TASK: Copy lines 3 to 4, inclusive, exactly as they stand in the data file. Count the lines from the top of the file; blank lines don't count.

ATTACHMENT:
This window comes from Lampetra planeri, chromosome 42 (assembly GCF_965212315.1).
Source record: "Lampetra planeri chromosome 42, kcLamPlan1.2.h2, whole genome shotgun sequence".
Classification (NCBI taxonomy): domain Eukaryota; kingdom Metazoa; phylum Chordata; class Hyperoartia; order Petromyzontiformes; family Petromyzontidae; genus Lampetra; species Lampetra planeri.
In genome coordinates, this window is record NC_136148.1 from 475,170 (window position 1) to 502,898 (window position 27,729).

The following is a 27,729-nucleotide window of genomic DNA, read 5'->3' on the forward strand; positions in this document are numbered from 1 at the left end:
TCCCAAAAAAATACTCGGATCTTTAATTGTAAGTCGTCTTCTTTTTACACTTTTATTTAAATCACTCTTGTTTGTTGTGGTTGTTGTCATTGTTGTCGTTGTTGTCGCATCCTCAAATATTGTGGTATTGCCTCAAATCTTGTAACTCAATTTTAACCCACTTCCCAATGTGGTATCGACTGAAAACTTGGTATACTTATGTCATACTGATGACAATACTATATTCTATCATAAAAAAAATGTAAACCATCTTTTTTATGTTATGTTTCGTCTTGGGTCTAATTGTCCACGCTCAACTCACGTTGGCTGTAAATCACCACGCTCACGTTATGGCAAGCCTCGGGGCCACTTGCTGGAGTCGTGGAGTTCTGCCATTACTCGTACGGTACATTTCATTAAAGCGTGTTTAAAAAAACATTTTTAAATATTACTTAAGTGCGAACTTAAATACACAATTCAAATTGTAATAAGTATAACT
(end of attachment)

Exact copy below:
Classification (NCBI taxonomy): domain Eukaryota; kingdom Metazoa; phylum Chordata; class Hyperoartia; order Petromyzontiformes; family Petromyzontidae; genus Lampetra; species Lampetra planeri.
In genome coordinates, this window is record NC_136148.1 from 475,170 (window position 1) to 502,898 (window position 27,729).